A CT scan — also called CT or computerized tomography — is an X-ray technique that produces images of your body that visualize internal structures in cross section rather than the overlapping images typically produced by conventional X-ray exams.
Conventional X-ray exams use a stationary X-ray machine to focus beams of radiation on a particular area of your body to produce 2-D images on film or a digital detector, much like a photograph. But CT scans use an X-ray unit that rotates around your body and a powerful computer to create cross-sectional images, like slices, of the inside of your body.
Some CT scans require you to drink a contrast liquid before the scan or have contrast injected into a vein in your arm during the scan. A contrast medium blocks X-rays and appears white on images, which can help emphasize blood vessels, bowel or other structures. If your test involves a contrast medium, your doctor may ask you to fast for a few hours before the test.
Depending on the part of your body being scanned, your doctor may ask you to take laxatives, enemas or suppositories, or temporarily modify your diet.
Although rare, the contrast medium involved in a CT scan poses a slight risk of allergic reaction. Most reactions are mild and result in hives or itchiness. For people with asthma who become allergic to the contrast medium, the reaction can be an asthma attack.
In rare instances, an allergic reaction can be serious and potentially life-threatening — including swelling in your throat or other areas of your body. If you experience hives, itchiness or swelling in your throat during or after your CT exam, immediately tell your technologist or doctor. If you’ve had a reaction to a contrast medium in the past, and you need a diagnostic test that may require a contrast medium again, talk to your doctor. Be sure to let your doctor know if you have kidney problems.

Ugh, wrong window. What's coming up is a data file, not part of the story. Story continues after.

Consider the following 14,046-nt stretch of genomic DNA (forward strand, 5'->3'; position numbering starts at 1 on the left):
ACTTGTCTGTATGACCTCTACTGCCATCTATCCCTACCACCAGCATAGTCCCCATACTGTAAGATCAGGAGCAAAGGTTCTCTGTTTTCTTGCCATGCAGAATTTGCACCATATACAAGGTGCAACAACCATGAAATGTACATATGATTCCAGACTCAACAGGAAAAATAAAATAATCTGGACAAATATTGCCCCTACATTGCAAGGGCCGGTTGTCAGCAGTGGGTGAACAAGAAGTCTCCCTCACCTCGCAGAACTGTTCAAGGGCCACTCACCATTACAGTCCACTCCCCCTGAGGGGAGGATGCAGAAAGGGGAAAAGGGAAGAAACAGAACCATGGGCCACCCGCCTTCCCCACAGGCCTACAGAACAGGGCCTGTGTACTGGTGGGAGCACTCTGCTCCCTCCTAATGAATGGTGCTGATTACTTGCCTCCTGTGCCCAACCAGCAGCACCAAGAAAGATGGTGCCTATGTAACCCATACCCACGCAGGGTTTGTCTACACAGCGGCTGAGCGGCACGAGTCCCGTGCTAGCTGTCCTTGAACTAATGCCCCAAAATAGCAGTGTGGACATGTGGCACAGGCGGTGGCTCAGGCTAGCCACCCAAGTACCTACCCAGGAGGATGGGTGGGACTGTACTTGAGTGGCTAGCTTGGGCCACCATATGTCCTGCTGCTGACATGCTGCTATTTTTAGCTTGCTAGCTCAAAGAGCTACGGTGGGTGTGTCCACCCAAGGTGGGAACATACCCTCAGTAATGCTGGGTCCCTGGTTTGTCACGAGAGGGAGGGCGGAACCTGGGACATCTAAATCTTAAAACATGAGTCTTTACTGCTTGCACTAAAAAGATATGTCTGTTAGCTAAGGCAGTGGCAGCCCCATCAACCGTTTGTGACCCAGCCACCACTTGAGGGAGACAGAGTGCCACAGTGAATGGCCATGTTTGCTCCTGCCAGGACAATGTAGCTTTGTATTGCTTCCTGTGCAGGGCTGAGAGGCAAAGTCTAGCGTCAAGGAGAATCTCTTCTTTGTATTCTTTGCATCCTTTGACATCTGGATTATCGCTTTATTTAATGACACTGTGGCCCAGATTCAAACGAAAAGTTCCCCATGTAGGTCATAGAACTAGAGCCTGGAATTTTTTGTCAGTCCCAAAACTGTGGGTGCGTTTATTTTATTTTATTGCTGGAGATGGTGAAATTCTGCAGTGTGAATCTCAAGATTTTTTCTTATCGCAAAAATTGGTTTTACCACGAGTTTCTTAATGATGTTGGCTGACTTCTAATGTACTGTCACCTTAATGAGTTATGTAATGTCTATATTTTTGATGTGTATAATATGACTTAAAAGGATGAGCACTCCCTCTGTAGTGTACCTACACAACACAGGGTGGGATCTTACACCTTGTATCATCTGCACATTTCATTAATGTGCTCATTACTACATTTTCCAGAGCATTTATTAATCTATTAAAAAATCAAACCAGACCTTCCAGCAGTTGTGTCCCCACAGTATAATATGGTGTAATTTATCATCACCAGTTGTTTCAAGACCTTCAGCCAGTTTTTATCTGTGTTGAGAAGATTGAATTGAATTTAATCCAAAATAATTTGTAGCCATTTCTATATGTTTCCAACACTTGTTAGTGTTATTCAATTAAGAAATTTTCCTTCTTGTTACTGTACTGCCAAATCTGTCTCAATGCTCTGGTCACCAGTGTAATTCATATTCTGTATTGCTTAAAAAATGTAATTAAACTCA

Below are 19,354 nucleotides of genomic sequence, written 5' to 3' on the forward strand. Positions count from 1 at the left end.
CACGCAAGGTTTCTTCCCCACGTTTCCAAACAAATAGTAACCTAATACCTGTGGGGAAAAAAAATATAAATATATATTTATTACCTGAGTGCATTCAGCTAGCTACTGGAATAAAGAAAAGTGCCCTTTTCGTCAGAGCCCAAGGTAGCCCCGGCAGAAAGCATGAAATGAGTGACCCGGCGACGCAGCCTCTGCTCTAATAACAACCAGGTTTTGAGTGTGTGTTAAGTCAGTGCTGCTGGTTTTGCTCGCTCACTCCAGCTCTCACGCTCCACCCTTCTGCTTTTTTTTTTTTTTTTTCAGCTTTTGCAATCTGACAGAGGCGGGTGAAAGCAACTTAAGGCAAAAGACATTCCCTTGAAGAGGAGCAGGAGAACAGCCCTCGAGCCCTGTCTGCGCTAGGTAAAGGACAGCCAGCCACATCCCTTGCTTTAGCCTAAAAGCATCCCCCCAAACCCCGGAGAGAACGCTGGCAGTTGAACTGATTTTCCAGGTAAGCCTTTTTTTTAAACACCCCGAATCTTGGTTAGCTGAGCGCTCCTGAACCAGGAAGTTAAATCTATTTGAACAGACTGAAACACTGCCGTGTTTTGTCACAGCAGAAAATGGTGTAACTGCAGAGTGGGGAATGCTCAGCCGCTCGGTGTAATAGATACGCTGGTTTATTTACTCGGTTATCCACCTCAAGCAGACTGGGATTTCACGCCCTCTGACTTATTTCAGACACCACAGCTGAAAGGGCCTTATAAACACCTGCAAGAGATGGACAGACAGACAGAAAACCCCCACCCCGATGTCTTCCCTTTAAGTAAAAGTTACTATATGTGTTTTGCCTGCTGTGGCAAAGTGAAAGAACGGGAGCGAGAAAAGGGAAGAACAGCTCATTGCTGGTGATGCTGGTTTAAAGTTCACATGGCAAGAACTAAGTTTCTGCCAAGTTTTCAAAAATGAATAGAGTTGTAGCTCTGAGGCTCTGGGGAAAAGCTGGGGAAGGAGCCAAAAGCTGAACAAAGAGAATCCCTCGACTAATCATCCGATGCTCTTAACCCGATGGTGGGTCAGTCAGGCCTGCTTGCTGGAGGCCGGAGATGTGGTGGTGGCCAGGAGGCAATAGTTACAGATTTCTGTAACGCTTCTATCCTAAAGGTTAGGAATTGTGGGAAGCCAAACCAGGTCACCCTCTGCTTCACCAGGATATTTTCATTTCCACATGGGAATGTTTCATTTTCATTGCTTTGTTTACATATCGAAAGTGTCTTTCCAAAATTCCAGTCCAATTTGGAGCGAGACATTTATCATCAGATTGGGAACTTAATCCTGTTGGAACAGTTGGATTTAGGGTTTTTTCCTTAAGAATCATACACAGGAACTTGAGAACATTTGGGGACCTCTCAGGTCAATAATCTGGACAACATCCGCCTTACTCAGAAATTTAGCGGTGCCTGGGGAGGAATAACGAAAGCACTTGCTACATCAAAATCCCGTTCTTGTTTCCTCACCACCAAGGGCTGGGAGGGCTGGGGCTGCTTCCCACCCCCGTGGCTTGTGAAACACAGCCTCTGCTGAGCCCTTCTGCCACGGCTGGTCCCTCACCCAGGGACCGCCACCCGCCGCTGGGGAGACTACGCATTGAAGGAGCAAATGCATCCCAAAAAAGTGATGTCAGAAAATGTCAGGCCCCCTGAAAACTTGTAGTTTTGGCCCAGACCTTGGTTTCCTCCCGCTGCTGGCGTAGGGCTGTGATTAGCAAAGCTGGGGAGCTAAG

During a CT scan, you lie on a table inside a doughnut-shaped machine called a gantry. An X-ray tube inside the machine rotates around your body and sends small doses of radiation through it at various angles. As X-rays pass through your body, different tissues absorb different amounts of radiation.
Detectors inside the gantry measure the radiation that has passed through your body and converts it into electrical signals. A computer gathers these signals and assigns them a color ranging from black to white, depending on signal intensity. The computer then assembles the images and displays them on a computer monitor.
You can have a CT scan in a hospital or an outpatient facility. Expect the exam to last no longer than an hour, depending on the preparation needed and whether it includes the use of a contrast medium. The scan itself may take less than a minute on the newest machines. Most scans take just a few minutes to complete.
CT scans are painless. If your exam involves use of an intravenous contrast medium, you may feel a brief sensation of heat or experience a metallic taste in your mouth. If you receive the contrast medium through an enema — to help highlight your lower gastrointestinal region — you may feel a sense of fullness or cramping.
After the exam you can return to your normal routine. If you were given a contrast medium, your doctor, a nurse or the CT technologist performing the scan may give you special instructions. You may be asked to wait for a short time in the radiology department to ensure that you feel well after the exam. After the scan, you’ll likely be told to drink lots of fluids to help your kidneys remove the medium from your body.
CT scan recommend for:
- Diagnose muscle and bone disorders, such as bone tumors and fractures
- Pinpoint the location of a tumor, infection or blood clot
- Guide procedures such as surgery, biopsy and radiation therapy
- Detect and monitor diseases such as cancer or heart disease
- Detect internal injuries and internal bleeding
CT scans can be done even if you have a pacemaker or an internal cardioverter defibrillator — devices implanted in your chest to help regulate your heartbeat. However, if you’re pregnant or suspect you might be, tell your doctor. Your doctor may suggest postponing the procedure or choosing an alternative exam that doesn’t involve radiation, such as an ultrasound or MRI.